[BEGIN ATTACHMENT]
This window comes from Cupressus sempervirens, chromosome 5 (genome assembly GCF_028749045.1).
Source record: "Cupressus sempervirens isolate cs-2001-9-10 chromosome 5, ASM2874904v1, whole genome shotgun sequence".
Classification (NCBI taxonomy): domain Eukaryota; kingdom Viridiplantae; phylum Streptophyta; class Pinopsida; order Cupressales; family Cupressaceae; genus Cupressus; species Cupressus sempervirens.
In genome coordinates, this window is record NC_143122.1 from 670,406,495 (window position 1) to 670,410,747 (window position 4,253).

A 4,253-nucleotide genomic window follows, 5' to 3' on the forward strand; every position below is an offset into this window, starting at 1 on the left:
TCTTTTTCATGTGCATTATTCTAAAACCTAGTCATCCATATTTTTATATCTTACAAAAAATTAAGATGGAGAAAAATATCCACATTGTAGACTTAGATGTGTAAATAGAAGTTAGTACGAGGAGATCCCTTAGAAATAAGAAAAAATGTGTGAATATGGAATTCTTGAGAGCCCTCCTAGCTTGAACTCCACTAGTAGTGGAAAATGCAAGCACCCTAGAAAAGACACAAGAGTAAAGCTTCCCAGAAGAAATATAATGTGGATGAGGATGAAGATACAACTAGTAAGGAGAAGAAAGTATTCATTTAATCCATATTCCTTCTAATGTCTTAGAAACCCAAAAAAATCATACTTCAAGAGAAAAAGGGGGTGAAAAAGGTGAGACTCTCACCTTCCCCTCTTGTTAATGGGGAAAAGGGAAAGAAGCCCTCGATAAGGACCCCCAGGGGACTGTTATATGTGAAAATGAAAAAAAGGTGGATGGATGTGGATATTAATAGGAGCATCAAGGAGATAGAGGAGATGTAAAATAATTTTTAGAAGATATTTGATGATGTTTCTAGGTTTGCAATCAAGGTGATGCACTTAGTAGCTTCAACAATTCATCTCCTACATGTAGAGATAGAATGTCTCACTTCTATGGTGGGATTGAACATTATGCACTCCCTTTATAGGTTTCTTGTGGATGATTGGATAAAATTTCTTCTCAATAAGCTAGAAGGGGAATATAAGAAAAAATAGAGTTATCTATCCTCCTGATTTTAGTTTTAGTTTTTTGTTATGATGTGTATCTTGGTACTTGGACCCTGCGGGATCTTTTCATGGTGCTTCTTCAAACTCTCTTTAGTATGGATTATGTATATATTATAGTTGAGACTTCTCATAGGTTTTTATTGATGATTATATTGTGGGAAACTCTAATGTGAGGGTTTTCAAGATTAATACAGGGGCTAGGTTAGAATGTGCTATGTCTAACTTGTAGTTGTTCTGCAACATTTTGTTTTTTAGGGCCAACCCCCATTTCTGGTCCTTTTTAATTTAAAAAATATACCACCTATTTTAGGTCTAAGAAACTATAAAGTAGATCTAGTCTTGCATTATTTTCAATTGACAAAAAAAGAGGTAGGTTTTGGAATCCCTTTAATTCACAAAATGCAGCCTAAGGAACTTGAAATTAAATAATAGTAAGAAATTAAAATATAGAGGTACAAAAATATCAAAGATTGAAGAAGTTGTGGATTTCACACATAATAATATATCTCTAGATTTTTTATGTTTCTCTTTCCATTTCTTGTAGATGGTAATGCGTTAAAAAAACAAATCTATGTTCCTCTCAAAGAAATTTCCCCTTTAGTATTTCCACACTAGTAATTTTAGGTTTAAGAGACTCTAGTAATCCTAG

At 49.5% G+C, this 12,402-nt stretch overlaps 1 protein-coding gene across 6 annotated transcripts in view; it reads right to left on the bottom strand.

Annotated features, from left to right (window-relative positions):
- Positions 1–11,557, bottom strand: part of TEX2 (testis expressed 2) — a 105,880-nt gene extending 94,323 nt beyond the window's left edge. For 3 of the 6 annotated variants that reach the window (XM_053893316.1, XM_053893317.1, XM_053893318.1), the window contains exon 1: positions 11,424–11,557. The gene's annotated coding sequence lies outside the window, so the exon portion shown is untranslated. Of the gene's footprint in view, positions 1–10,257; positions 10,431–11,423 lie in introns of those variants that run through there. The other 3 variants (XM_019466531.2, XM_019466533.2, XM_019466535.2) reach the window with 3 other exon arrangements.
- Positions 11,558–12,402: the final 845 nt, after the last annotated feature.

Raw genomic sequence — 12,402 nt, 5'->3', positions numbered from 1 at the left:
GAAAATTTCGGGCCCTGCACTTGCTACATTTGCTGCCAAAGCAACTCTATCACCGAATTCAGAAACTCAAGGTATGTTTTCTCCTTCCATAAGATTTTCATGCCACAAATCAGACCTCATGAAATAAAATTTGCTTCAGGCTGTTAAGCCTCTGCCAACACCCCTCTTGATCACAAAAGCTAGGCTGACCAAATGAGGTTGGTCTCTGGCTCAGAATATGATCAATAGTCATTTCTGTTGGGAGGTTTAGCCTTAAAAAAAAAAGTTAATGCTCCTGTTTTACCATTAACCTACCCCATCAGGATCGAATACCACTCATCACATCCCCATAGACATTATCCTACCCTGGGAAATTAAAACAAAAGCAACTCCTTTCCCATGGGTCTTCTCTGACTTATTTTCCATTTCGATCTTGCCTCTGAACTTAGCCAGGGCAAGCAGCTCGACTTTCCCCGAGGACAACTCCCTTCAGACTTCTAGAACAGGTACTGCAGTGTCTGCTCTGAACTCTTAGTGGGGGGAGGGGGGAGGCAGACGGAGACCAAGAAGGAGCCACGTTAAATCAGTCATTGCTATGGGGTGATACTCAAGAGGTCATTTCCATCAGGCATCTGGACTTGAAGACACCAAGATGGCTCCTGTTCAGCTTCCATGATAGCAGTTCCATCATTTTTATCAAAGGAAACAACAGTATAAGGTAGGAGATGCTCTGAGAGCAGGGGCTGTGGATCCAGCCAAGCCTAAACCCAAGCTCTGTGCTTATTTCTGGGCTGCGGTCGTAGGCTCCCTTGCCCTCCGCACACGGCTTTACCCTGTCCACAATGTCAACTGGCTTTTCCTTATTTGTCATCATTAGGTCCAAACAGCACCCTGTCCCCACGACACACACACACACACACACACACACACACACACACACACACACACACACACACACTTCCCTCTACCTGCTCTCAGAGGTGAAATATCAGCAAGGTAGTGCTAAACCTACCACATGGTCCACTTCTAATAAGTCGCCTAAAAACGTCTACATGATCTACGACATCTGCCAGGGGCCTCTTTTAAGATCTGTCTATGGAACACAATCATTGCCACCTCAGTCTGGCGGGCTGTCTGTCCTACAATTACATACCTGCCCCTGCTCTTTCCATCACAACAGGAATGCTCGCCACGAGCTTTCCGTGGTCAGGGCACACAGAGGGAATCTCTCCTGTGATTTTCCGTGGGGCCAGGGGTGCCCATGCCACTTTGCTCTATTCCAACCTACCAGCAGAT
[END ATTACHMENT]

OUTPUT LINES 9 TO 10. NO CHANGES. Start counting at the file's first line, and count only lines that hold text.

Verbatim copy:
- Positions 1–11,557, bottom strand: part of TEX2 (testis expressed 2) — a 105,880-nt gene extending 94,323 nt beyond the window's left edge. For 3 of the 6 annotated variants that reach the window (XM_053893316.1, XM_053893317.1, XM_053893318.1), the window contains exon 1: positions 11,424–11,557. The gene's annotated coding sequence lies outside the window, so the exon portion shown is untranslated. Of the gene's footprint in view, positions 1–10,257; positions 10,431–11,423 lie in introns of those variants that run through there. The other 3 variants (XM_019466531.2, XM_019466533.2, XM_019466535.2) reach the window with 3 other exon arrangements.
- Positions 11,558–12,402: the final 845 nt, after the last annotated feature.